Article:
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|Title:||Courtyards as passive design solution for school buildings in hot areas: UAE as a case study|
|Authors:||SALAMEH, MUNA MAHMOUD|
passive design solution
United Arab Emirates (UAE)
|Publisher:||The British University in Dubai (BUiD)|
|Abstract:||The global concentration on green efficient schools is growing as schools represent a considerable sector in the built environment, which consumes a lot of energy to provide a standard level of thermal comfort for students. In the UAE, both private and public-school buildings are assumed to be a high energy consumption sector, in addition to universities, banks and shopping malls. Moreover, the energy consumption in schools seems to be encouraged rather than controlled, thus there is the potential for reducing the sector’s energy consumption. Traditional architecture adopted the courtyard design as a distinct form to create the core of houses and moderate the thermal conditions for the surrounding spaces, especially in hot climates. In most of the previous studies on the subject, courtyards were found to be related to houses or buildings in general, rather than educational institutions specifically, such as schools. This research aims to investigate the integration of a well-designed courtyard as a passive design strategy in buildings in the UAE to reduce the energy consumption required for cooling. In addition, the improvements in the thermal comfort conditions within the courtyards should translate to a more comfortable outdoor space for the students. This research adopted a qualitative approach based on case studies and computer simulations. The case studies were five present public schools’ buildings with different plan templates and different courtyard configurations; the schools are models 586, 596, KAT, UPA1 and finally UPA-fin. The computer analysis in this research was based on two software programs: ENVI-met software to evaluate changes in the schools’ microclimates due to the presence of courtyards and IESve software to calculate the energy consumption of the school buildings due to the changes of the microclimates affected by the courtyards. The thermal effect of the courtyards on the school buildings was investigated through two stages. The first stage discussed the orientation of the courtyard. The second stage investigated a range of courtyard configurations and designs through five phases, each focused on one of five relevant parameters which are: courtyard’s shape factor ratio (W/L ratio), courtyard’s area to built-up area (CA/BA ratio), courtyard’s outline shape, courtyard’s height (number of floors) and finally courtyard’s vegetation. There was third stage in this research that investigated the cooling loads for schools (case studies) in relation to the orientation and the design strategies. The cooling plant sensible load was investigated the beginning on specific dates and then it was investigated for the whole academic year. The outcomes of the research investigations concluded that the design and the properties of the courtyards can affect the indoor temperature of the school building, thus the cooling load. Moreover, the results of the computer simulation revealed that the school UPA-fin was the best school case with the optimum courtyards after adopting the following strategies 1- orientation to the north , 2-CA/BA ratio 20%, 3-square outline for the courtyards, 4-additional third floor on the east mass mainly 5- integrating vegetation in the courtyards, succeeded in reducing the Tin to 1.9 ˚C on 21st of September and 1.7 ˚C on 21st of March and that managed to reduce the cooling load by 19% on 21st of September and 27% on 21st of March compared to the basic UPA-fin to the north in phase one . The investigation of the annual cooling load after adopting only four strategies that included 1- orientation, 2-CA/BA ratio 20%, 3-square outline for the courtyards, 4-additional third floor on the east mass mainly and excluding the integration of vegetation, succeeded in reducing the cooling load by 16.5%compared to phase one UPA-fin basic to the north. The results showed that the optimum courtyard had the best predicted mean vote (PMV) performance also, as on 21st of September the max PMV reading for the poorest case of stage two equaled 4.35, which covered 48% of the courtyard’s area, while the max PMV reading for the best case of stage two (phase five) equaled 3.15 and covered 1.5% of the courtyard’s area with a reduction of about 1.2 on the PMV scale. On the other hand, on the 21st of March the max PMV reading for the poorest case of stage two equaled 3.0 and covered 48% of the courtyard’s area; while the max PMV reading for the best case equaled 1.9 and covered 1.5% of the courtyard’s area, with a reduction of about 1.1 according to the PMV scale. The research results revealed that the optimal design of the courtyard can reduce the temperature of the inner spaces of the school, thus it can reduce the cooling load for the school building in general. Moreover, it can improve the thermal comfort for the outdoor areas. The findings of this study will be important for architects, sustainable developers, educational developers, economic consultants and green buildings designers in UAE and in areas with similar climate to help them in designing green schools.|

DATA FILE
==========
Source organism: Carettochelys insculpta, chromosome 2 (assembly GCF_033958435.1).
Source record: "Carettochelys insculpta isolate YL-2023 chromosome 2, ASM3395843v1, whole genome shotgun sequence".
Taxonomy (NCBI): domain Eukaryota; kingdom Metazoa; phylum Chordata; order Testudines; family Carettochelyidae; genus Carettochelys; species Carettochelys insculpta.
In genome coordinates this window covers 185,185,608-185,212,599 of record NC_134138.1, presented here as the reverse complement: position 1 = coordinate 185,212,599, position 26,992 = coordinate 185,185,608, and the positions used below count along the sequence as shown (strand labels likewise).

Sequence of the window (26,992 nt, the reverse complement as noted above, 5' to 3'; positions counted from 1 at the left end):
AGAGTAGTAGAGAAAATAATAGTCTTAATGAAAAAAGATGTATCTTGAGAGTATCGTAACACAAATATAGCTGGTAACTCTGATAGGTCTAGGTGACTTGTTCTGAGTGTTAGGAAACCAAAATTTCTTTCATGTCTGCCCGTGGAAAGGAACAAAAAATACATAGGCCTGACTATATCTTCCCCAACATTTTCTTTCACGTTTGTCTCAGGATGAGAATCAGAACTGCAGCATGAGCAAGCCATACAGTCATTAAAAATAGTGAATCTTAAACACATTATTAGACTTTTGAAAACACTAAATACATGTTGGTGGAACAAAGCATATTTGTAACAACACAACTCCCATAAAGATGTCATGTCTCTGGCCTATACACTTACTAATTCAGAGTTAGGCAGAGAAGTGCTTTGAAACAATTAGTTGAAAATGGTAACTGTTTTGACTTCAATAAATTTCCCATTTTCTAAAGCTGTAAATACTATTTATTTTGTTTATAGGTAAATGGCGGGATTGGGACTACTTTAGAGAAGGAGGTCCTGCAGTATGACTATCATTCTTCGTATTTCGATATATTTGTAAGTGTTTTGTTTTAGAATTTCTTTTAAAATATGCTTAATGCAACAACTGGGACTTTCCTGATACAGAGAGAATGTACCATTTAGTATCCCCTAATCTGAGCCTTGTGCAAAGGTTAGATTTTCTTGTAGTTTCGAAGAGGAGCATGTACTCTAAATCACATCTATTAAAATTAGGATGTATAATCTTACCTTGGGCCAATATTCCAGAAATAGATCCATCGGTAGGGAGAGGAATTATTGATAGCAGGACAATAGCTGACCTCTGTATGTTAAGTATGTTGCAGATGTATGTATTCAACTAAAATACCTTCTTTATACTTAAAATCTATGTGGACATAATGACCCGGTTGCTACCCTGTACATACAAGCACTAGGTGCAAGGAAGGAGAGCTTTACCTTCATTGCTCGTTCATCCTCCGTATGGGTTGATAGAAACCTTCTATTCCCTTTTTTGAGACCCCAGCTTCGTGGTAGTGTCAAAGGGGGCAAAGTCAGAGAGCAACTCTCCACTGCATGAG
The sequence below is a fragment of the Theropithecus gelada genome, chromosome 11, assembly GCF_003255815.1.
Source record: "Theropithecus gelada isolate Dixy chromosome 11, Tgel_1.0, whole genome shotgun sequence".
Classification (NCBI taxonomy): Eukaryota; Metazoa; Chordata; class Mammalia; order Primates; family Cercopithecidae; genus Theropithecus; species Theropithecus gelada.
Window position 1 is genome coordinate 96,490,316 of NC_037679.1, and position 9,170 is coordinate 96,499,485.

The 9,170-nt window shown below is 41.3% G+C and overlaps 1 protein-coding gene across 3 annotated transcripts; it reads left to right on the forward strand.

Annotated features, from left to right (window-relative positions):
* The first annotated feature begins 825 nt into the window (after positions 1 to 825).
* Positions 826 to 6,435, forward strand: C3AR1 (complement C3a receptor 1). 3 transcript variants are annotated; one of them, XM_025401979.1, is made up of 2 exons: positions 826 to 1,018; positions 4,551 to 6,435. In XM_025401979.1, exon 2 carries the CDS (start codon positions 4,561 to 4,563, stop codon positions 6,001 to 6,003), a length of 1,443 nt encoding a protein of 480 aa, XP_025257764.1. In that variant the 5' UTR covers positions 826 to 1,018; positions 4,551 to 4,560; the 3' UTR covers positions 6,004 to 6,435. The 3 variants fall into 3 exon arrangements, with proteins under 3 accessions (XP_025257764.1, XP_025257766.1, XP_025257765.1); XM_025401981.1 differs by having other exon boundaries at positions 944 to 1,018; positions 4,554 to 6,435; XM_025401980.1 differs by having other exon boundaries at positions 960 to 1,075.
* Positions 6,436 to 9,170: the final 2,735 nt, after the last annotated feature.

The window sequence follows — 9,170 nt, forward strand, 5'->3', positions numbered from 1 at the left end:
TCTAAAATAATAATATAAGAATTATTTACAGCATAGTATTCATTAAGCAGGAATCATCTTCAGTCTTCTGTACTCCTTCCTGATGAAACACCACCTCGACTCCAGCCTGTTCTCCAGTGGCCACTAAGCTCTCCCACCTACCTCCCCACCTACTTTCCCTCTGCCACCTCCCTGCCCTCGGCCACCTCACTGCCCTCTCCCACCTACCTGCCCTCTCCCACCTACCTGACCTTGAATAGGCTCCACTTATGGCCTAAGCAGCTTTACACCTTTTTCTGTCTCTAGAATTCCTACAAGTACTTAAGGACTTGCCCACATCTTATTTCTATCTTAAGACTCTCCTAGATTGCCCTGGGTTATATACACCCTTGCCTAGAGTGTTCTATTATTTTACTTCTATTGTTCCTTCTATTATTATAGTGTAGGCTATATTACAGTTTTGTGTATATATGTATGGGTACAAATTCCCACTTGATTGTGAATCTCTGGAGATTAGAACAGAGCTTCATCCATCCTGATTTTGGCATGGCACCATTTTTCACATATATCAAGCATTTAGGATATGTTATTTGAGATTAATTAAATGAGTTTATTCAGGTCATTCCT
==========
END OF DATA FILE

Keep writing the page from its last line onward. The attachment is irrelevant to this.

|Appears in Collections:||Thesis for Architecture and Sustainable Built Environment|
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